In addition to all of this there’s the fundamental principle of privacy. By connecting an identity to an IP-address anything a person engages in on the Internet could theoretically become visible for the other party. This becomes an issue the very second the other party is a biased one. An important part of the Internet and the freedom of speech is the possibility to shield oneself against condemnation for having controversial opinions.

When looking at cases outside of the country, this is almost an understatement. In the United States, the Digital Millennium Copyright Act (DMCA) has been largely credited for tens of thousands of alleged copyright infringers. With little to no evidence, Hollywood and big record labels have been able to subpoena an IP address, force the ISP to hand over customer information and pursue the owner of the IP address in court – overwhelmingly, the cases end up being settled out of court for a couple thousand dollars (hence why so many have considered this bullying or shakedown tactics) In essence, there barely is even court oversight in these cases and justice is quite easily left out of the scenes while someone essentially gets fined by the copyright industry.

The Canadian arm of the largely American record industry, known as the CRIA, saw what happened and jumped on board to try and have this sort of thing happening in Canada. Throughout 2004 – 2005, CRIA attempted to sue 29 unnamed alleged file-sharers. After going through the appeal process, CRIA lost the case, in part, because an IP address constitutes as private information and that the CRIA has to produce sufficient evidence to prove that these alleged file-sharers intended on infringing copyright – of which they also failed to do. Ever since this loss, CRIA, along with the help of Hollywood, the RIAA (again, the major record labels, only this organization resides in the US), the IFPI (International version of the RIAA), the CMPDA (Hollywood’s Canadian arm) and a few select US lawmakers as well as the US ambassador to Canada, among others, have been using national and international pressure to get Canada to reform copyright laws so a similar mass litigation tactic that has happened in the US will also occur in Canada (something that hasn’t been successful to date even though there were a few close calls).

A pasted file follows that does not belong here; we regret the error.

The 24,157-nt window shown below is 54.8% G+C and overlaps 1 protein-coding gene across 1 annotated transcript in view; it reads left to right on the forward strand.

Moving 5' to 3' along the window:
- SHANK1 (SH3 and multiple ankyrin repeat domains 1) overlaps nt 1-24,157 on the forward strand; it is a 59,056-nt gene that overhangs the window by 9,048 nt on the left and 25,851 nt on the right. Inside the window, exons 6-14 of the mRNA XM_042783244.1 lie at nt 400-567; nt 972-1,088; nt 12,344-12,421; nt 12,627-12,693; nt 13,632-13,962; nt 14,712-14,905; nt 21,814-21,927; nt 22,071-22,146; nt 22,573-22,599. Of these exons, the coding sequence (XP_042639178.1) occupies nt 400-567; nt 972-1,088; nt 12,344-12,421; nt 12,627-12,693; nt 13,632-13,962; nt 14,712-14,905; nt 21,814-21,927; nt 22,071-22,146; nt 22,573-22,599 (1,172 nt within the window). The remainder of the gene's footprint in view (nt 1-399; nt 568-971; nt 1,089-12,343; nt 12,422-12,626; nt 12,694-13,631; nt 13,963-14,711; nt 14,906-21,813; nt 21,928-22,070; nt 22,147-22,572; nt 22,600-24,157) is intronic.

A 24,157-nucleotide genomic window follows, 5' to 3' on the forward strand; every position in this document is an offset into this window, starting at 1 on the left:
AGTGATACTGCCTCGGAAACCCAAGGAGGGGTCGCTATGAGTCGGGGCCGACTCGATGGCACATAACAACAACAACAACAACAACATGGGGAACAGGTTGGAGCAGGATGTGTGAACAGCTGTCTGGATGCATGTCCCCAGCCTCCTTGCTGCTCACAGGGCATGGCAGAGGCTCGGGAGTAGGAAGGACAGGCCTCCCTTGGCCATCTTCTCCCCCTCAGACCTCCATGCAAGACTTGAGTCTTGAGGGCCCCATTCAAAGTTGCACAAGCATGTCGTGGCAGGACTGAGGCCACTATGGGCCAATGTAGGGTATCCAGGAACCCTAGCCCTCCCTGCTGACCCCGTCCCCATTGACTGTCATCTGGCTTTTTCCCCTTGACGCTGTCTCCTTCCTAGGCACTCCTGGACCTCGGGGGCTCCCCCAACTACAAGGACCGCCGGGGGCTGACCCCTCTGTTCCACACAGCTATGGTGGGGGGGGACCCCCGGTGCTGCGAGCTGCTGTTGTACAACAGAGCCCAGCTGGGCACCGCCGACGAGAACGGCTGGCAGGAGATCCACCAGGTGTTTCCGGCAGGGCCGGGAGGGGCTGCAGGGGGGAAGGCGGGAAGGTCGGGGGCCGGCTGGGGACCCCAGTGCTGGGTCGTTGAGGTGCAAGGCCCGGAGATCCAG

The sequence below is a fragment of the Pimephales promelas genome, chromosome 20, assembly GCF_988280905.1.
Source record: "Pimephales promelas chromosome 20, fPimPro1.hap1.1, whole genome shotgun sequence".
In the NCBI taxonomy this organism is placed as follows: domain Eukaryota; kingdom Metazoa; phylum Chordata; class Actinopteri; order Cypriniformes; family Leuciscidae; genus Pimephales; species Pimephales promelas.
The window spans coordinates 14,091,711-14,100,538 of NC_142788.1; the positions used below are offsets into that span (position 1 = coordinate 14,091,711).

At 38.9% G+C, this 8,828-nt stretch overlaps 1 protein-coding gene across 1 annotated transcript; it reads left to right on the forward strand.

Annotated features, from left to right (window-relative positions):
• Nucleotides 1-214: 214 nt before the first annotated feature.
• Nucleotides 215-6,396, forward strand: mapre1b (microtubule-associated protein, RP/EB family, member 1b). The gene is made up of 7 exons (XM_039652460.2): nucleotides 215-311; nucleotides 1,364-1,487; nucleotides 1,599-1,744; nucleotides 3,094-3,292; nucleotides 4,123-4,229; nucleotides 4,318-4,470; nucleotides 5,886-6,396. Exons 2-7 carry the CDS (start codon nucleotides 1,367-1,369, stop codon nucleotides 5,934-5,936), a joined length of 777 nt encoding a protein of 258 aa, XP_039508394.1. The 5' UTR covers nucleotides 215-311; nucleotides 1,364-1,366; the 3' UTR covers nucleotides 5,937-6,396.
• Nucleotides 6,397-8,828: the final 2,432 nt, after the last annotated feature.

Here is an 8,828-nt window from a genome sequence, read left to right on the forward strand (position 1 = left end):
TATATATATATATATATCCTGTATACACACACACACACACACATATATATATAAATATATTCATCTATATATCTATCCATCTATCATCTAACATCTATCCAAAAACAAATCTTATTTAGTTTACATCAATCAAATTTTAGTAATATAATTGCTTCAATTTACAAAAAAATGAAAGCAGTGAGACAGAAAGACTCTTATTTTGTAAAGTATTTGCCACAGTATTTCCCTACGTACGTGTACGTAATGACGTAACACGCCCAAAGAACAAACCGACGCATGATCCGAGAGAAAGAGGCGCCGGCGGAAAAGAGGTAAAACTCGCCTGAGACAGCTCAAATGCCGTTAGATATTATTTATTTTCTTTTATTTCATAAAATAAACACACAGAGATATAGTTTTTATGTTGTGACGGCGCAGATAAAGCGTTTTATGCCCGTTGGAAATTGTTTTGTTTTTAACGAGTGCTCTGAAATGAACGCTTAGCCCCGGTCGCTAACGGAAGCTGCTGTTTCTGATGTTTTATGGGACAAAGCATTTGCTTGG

Essentially speaking, once a third party can effectively open up the ISPs books and litigate people based on IP addresses, it’s game over. That paves the way to mass litigation (whether the people being sued are innocent or not) It’s the simple fact that few people can afford lawyers. As a consequence, there’s no real way to fight for your innocence in court unlike the major copyright industry which has seemingly unlimited financial resources to take mostly common people down. It’s easy to conclude that if Norway hopes to prevent an innovative disaster that has occurred in the US, the country needs to boost the strength of an amendment brought to the European Union in the telecoms package that recognizes internet access as a fundamental right as well as recognize that an IP address constitutes private information and that significant evidence actually needs to be brought forth before an IP address can be subpoenad. While Norway did convict one file-sharer in Norway back in 2005, we aren’t aware of the ‘several hundred notices were handed out today’ kind of news stories that came out of Norway that has been seen in the US.

Clearly, this could be the groundbreaking file-sharing case of a similar magnitude that Canada saw roughly 4 years ago.